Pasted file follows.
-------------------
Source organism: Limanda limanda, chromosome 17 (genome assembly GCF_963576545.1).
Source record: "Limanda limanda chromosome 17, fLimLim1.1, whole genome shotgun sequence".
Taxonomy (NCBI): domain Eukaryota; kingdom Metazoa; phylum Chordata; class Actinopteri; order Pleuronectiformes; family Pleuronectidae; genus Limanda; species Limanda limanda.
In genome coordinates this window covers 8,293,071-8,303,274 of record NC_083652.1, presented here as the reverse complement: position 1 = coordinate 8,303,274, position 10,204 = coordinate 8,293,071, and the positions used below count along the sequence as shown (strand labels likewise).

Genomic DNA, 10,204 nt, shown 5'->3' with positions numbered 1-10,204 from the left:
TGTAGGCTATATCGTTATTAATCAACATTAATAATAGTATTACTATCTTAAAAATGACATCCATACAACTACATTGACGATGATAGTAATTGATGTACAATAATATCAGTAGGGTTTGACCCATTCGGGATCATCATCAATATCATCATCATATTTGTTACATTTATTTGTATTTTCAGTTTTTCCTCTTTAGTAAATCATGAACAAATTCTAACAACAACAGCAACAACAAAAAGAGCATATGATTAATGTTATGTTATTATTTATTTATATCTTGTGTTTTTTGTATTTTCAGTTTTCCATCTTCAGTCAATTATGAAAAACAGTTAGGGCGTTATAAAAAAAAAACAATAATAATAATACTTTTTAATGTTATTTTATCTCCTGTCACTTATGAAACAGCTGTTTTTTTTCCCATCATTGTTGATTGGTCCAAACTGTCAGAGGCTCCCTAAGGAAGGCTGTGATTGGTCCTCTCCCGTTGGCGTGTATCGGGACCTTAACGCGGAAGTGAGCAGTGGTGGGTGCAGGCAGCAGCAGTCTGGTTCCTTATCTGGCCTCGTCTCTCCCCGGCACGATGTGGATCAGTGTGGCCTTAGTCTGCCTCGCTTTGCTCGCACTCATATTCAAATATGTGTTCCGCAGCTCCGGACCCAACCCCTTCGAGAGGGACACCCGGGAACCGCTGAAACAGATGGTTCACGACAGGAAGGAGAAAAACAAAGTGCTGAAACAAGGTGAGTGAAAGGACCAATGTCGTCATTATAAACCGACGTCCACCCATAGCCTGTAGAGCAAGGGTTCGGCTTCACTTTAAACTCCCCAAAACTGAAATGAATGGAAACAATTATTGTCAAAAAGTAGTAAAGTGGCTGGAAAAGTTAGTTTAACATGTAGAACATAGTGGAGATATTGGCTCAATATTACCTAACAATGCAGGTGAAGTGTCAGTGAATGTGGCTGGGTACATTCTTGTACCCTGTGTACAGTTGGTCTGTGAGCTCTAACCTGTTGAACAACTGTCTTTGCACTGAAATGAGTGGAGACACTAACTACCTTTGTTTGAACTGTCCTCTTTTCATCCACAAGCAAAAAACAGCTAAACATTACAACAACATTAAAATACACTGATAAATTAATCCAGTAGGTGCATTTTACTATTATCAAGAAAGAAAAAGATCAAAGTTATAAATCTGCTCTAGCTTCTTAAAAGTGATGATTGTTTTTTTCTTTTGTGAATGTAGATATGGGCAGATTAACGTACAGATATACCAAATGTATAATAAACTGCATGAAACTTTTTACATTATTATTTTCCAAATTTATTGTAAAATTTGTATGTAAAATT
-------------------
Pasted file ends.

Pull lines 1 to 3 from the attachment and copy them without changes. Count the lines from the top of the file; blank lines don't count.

Source organism: Limanda limanda, chromosome 17 (genome assembly GCF_963576545.1).
Source record: "Limanda limanda chromosome 17, fLimLim1.1, whole genome shotgun sequence".
Taxonomy (NCBI): domain Eukaryota; kingdom Metazoa; phylum Chordata; class Actinopteri; order Pleuronectiformes; family Pleuronectidae; genus Limanda; species Limanda limanda.